Since it hit a low of 68.83 against the dollar in August, the rupee has appreciated about 11 per cent to 61.21 a dollar, hitting a large number of exporters hard.
However, the recent appreciation has not deterred companies such as electric goods maker Havells from ramping up their base in India.
About a year and a half ago, the company set up a manufacturing plant for 16-inch table, pedestal and wall fans in India.
The plant, in Uttarakhand, was set up because Chinese manufacturers had increased prices, citing rising labour costs.
Besides, the yuan (the Chinese currency) and the rupee have been moving in opposite directions against the dollar, giving an obvious advantage to Indian exporters.
While the yuan has appreciated 9.35 per cent since March 31, 2009, to 6.2/dollar, the rupee has depreciated 20.6 per cent to 61.21/dollar during this period.
“The advantage certainly gets marginalised when the rupee is stronger…If it comes close to 55-56 against the dollar, the advantage will be neutralised,” said Sunil Sikka, president, Havells India.
In 2007, Havells acquired Frankfurt-headquartered Sylvania for $300 million to cater to developed markets in Europe.
After the financial crisis of 2008, the company shut two of its five manufacturing plants in Europe and set up a joint-venture manufacturing plant in China to supply light-emitting diode products to Sylvania.
About a year ago, the company set up a manufacturing plant for lighting fixtures in Neemrana (Rajasthan) to supply to Sylvania. Earlier, the company sourced lighting fixtures from Costa Rica and France.
Now, India is the new sourcing hub for the company’s European operations.
The garments sector, too, isn’t perturbed by the recent appreciation in the rupee.
The sector has been gearing up to avail of the advantages of cheap labour and a favourable currency compared to China.
Raymond, best known for selling branded textile for men’s
According to the company’s estimates, India exports $40 billion (about Rs 2 lakh crore) of textiles a year.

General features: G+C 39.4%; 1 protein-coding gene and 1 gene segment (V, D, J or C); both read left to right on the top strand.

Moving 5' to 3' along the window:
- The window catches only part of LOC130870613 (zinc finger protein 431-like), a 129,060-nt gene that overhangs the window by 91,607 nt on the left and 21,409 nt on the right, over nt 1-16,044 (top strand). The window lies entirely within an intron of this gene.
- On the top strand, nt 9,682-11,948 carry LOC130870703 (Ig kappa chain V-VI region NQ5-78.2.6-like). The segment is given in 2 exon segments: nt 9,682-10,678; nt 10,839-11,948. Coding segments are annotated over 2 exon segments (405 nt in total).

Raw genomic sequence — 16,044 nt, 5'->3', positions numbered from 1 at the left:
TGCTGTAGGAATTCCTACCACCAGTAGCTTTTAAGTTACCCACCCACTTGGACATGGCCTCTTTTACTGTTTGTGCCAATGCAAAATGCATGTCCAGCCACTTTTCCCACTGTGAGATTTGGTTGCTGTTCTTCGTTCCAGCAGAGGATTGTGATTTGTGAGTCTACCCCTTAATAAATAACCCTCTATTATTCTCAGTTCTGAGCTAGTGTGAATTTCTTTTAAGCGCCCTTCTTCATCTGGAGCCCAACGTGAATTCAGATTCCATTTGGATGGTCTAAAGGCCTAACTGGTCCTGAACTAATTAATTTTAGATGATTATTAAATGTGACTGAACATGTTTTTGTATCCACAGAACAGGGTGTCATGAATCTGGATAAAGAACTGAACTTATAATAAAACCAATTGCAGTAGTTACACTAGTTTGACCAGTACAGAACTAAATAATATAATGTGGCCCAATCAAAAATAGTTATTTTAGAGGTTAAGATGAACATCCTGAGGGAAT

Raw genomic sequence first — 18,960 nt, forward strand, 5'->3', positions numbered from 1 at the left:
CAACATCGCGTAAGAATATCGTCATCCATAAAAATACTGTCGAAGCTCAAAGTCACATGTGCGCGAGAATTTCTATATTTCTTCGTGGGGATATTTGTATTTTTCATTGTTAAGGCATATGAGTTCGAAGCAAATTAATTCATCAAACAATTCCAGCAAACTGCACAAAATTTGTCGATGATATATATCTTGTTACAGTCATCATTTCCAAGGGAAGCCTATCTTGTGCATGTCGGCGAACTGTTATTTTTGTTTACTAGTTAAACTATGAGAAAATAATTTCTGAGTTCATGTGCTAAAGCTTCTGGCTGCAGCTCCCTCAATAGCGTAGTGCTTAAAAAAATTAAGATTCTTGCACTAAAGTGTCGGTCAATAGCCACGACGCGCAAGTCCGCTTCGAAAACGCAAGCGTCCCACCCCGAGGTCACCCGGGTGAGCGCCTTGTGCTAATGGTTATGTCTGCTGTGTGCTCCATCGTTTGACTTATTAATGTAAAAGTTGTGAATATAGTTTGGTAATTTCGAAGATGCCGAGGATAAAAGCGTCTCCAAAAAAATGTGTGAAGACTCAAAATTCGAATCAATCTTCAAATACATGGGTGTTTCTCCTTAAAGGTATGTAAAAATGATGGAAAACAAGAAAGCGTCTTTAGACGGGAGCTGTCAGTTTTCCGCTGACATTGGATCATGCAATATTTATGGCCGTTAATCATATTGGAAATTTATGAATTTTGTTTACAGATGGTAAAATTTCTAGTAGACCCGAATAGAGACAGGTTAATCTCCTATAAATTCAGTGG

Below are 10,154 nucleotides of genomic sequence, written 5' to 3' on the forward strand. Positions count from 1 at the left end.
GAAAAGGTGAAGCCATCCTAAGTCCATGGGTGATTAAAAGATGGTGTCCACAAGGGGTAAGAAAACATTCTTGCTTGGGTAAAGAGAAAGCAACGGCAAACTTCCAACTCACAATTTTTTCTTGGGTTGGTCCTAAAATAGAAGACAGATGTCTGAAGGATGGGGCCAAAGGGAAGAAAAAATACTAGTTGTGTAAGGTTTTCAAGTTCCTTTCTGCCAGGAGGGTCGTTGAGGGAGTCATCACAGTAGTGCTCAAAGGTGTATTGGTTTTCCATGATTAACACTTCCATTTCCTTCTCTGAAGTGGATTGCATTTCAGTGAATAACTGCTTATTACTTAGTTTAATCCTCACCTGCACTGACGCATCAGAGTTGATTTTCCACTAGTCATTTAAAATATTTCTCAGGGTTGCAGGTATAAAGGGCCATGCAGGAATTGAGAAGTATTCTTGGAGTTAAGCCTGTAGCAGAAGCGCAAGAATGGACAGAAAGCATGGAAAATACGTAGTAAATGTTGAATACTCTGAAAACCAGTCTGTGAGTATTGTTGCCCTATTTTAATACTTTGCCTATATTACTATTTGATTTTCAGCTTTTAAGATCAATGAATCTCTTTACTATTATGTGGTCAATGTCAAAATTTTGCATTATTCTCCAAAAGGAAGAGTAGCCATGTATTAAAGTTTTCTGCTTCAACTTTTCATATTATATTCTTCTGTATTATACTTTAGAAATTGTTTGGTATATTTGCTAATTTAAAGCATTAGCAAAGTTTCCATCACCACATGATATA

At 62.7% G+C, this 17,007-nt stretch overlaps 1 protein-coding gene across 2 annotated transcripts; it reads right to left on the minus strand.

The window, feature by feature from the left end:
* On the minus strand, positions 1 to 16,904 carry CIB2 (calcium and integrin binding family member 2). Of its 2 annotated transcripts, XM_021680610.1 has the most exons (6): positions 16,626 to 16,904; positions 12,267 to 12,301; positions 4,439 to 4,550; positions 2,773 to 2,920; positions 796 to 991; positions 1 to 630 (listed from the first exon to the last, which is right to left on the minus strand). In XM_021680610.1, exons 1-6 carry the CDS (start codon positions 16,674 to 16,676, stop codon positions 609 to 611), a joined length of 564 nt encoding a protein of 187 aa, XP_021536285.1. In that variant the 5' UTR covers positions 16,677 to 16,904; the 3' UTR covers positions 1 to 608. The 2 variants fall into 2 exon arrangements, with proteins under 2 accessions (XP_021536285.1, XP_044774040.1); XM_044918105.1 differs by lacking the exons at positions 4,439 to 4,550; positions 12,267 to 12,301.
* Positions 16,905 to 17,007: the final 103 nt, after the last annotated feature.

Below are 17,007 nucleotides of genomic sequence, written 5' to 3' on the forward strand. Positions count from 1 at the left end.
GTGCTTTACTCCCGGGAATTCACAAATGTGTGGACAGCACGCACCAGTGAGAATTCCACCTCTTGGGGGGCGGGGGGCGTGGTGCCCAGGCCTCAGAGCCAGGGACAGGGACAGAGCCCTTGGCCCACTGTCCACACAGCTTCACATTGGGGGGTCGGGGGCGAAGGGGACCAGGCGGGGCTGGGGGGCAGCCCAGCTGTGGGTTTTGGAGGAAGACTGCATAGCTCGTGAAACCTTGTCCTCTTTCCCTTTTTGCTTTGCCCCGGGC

In 2012-13, Raymond’s export revenue was about Rs 250 crore. The company plans to invest about Rs 1,000 crore (Rs 10 billion) through the next five years, primarily to augment capacities.
“Some amount of the appreciation was already factored in,” says M Shivkumar, chief financial officer, Raymond.
“We also expect softening of interest rates as inflation comes down; that will cover the loss due to the rupee’s appreciation,” he said.
However, these success stories could be limited. In February, India’s merchandise exports fell 3.67 per cent to $25.68 billion, against $26.68 billion in the year-ago period.
This dashed hopes the $325-billion export target for this financial year would be met, as the outlook for export growth was weak, given the rupee’s recent gains against the dollar.
“Indian exporters have a cost disadvantage of 14-15 per cent against their Chinese counterparts,” says Sanay Budhia, chairman, national committee on import and exports, Confederation of Indian Industries.
About a year ago, the government withdrew the duty entitlement pass book scheme.
DEPB was expected to neutralise the impact of import duty on inputs.
“India cannot remain complacent, as importers are also looking at countries such as Vietnam and The Philippines to beat rising costs in China,” Budhia said.
Still, China has an advantage in that it manufactures low-engineering, high-volume products due to economies of scale.
But India has an obvious advantage in exporting smaller-volume products that require engineering inputs.
Traditionally, India’s forging and automobile component sector has come under this segment and benefited from the export market.